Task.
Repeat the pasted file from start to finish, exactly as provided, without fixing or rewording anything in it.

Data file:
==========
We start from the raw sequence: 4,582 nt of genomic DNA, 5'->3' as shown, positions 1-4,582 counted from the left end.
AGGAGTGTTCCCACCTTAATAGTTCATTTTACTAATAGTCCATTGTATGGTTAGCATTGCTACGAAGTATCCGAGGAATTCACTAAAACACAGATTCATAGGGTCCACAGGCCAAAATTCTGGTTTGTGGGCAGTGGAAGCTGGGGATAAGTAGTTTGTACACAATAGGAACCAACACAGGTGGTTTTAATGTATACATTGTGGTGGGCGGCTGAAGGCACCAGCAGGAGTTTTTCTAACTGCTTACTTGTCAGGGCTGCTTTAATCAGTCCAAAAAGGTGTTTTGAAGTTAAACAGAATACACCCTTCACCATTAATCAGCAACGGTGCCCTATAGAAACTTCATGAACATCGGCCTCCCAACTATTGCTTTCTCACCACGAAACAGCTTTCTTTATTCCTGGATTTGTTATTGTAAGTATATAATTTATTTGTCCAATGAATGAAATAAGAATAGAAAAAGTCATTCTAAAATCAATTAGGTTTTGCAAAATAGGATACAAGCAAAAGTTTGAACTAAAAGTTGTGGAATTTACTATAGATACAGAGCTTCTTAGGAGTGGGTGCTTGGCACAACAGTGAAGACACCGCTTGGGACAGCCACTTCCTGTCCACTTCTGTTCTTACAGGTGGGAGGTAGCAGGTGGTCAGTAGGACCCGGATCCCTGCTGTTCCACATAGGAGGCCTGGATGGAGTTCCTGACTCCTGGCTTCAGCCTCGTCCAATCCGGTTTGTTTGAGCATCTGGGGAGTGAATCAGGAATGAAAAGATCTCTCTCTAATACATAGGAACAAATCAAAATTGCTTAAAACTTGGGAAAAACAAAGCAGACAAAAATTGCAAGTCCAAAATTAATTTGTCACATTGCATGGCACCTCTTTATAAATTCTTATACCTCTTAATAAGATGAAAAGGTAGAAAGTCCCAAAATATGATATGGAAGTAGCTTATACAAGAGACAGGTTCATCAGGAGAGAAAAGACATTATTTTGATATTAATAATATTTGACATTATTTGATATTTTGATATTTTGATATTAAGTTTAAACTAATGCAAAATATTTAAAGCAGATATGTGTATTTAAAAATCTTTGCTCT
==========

We start from the raw sequence: 4,582 nt of genomic DNA, 5'->3' as shown, positions 1-4,582 counted from the left end.
AGGAGTGTTCCCACCTTAATAGTTCATTTTACTAATAGTCCATTGTATGGTTAGCATTGCTACGAAGTATCCGAGGAATTCACTAAAACACAGATTCATAGGGTCCACAGGCCAAAATTCTGGTTTGTGGGCAGTGGAAGCTGGGGATAAGTAGTTTGTACACAATAGGAACCAACACAGGTGGTTTTAATGTATACATTGTGGTGGGCGGCTGAAGGCACCAGCAGGAGTTTTTCTAACTGCTTACTTGTCAGGGCTGCTTTAATCAGTCCAAAAAGGTGTTTTGAAGTTAAACAGAATACACCCTTCACCATTAATCAGCAACGGTGCCCTATAGAAACTTCATGAACATCGGCCTCCCAACTATTGCTTTCTCACCACGAAACAGCTTTCTTTATTCCTGGATTTGTTATTGTAAGTATATAATTTATTTGTCCAATGAATGAAATAAGAATAGAAAAAGTCATTCTAAAATCAATTAGGTTTTGCAAAATAGGATACAAGCAAAAGTTTGAACTAAAAGTTGTGGAATTTACTATAGATACAGAGCTTCTTAGGAGTGGGTGCTTGGCACAACAGTGAAGACACCGCTTGGGACAGCCACTTCCTGTCCACTTCTGTTCTTACAGGTGGGAGGTAGCAGGTGGTCAGTAGGACCCGGATCCCTGCTGTTCCACATAGGAGGCCTGGATGGAGTTCCTGACTCCTGGCTTCAGCCTCGTCCAATCCGGTTTGTTTGAGCATCTGGGGAGTGAATCAGGAATGAAAAGATCTCTCTCTAATACATAGGAACAAATCAAAATTGCTTAAAACTTGGGAAAAACAAAGCAGACAAAAATTGCAAGTCCAAAATTAATTTGTCACATTGCATGGCACCTCTTTATAAATTCTTATACCTCTTAATAAGATGAAAAGGTAGAAAGTCCCAAAATATGATATGGAAGTAGCTTATACAAGAGACAGGTTCATCAGGAGAGAAAAGACATTATTTTGATATTAATAATATTTGACATTATTTGATATTTTGATATTTTGATATTAAGTTTAAACTAATGCAAAATATTTAAAGCAGATATGTGTATTTAAAAATCTTTGCTCT